We have several bird feeders in the yard at my house and we enjoy a variety of songbirds as they appear outside our windows. We see lots of common chickadees, cardinals, blue jays, wrens, finch and occasional Towhee and a lot of woodpeckers. But, I must admit, my favorite guest at our bird feeders has to be the squirrels.
Most bird feeding enthusiasts take great strides to prevent squirrels from emptying their feeders and chasing away the colorful birds that they’re meant to attract. But, for me, the antics of the squirrels are far more amusing than even the rarest of birds at the feeder. They way they stretch and contort themselves to reach the tiny seeds without falling to the ground is extraordinarily amusing and, let’s face it … they’re just so darned cute. Plus, as they eat and eat and grow chubby by the day, they become even more comical. The squirrels in our yard have no real predators to watch out for so they frolic about with a spectacularly brave attitude. Their relatives in more remote areas aren’t so lucky … they have to deal with rattlesnakes.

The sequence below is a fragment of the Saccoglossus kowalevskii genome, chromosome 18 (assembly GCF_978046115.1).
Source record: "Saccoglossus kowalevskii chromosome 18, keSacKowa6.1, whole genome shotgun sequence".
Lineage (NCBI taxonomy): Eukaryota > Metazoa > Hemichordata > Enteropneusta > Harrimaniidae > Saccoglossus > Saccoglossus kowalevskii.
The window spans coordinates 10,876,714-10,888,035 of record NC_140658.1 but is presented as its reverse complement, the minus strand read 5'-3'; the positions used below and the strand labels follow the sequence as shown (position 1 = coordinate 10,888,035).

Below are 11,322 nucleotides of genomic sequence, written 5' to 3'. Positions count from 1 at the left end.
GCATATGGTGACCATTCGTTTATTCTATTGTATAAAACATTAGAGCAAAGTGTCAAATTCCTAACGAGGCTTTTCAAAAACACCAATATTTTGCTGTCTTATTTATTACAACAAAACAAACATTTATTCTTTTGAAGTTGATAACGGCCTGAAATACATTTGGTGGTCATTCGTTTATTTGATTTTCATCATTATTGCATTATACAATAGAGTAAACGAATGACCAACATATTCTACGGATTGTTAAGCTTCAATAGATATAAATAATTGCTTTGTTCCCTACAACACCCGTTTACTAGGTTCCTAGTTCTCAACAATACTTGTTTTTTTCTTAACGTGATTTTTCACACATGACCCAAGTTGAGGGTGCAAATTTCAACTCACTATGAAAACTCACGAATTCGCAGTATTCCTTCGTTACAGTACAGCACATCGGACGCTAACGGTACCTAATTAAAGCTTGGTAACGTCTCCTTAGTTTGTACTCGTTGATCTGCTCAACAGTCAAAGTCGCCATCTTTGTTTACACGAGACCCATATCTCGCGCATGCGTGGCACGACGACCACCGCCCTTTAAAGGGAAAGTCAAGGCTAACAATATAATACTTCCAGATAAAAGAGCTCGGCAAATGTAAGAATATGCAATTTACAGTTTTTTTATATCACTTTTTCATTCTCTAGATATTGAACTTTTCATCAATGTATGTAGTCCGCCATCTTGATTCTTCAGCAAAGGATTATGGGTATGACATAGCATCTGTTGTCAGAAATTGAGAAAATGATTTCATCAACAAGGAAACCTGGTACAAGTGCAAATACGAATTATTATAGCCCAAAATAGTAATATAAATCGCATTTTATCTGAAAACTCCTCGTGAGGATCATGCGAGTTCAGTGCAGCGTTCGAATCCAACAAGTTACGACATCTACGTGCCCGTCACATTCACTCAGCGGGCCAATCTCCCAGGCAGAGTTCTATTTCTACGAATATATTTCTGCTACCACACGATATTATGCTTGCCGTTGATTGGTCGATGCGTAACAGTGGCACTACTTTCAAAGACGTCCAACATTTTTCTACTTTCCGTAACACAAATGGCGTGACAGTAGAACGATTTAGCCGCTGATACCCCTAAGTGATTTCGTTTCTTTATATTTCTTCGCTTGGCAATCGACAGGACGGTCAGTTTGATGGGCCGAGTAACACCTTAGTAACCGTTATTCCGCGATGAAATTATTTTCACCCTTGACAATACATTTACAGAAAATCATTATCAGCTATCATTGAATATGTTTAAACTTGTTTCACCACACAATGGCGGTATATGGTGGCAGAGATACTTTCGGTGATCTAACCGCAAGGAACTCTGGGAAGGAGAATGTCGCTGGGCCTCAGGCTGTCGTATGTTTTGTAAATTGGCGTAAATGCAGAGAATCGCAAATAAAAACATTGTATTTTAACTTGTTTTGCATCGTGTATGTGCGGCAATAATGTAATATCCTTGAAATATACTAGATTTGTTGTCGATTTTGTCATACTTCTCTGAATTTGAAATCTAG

A team from the University of California Davis is working to understand how squirrels interact with rattlesnakes using specially designed lifelike robot squirrels. Research has determined that squirrels display two behaviors when confronted by a rattlesnake and the “robosquirrels”, outfitted with video cameras, can mimic the behaviors and capture a snake’s reaction on video. Like this …
The robosquirrels are very clever and scientific but not nearly as cute as the chubby little rodents that eat the bird seed in my back yard. I like to think that there’s not a big snake problem in my area but I’m sure I’m living in denial. However, should snakes become a problem, I’d like to think the fuzzy tree rats at my bird feeder will keep them at bay.